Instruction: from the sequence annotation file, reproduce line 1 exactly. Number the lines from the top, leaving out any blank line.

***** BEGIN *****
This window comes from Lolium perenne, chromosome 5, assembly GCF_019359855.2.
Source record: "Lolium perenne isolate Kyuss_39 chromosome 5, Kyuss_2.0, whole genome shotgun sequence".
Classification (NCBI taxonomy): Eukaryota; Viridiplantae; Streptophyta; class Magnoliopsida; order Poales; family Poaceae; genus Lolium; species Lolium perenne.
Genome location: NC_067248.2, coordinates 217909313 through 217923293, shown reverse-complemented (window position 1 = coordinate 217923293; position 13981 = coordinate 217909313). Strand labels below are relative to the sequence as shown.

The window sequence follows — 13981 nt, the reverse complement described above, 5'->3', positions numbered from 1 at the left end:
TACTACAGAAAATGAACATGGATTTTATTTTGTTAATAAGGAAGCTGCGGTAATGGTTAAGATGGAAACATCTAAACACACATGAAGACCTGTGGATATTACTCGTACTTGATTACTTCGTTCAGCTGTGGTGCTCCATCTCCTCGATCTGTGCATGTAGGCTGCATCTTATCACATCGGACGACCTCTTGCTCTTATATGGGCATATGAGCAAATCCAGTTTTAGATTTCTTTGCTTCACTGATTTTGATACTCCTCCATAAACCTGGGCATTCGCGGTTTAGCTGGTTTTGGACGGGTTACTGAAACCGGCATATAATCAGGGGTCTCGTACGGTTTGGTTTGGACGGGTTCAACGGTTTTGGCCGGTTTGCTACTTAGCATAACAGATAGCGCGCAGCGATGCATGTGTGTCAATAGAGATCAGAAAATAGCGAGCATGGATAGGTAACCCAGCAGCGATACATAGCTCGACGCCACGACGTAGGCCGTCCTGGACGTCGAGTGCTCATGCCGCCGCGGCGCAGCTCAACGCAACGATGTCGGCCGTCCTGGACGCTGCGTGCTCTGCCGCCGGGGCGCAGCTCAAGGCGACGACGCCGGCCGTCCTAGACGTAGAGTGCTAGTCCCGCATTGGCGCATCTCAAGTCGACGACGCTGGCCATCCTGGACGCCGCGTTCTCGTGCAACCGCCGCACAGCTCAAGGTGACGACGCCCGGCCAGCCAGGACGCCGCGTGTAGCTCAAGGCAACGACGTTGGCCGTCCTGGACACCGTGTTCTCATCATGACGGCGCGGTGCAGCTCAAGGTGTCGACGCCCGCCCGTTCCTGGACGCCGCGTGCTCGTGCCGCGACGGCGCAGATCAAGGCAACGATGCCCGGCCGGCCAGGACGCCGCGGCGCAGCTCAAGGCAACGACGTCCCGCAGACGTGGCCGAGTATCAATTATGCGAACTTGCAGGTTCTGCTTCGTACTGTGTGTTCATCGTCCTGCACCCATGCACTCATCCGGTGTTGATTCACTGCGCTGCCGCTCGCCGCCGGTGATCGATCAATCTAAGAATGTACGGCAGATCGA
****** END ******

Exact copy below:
This window comes from Lolium perenne, chromosome 5, assembly GCF_019359855.2.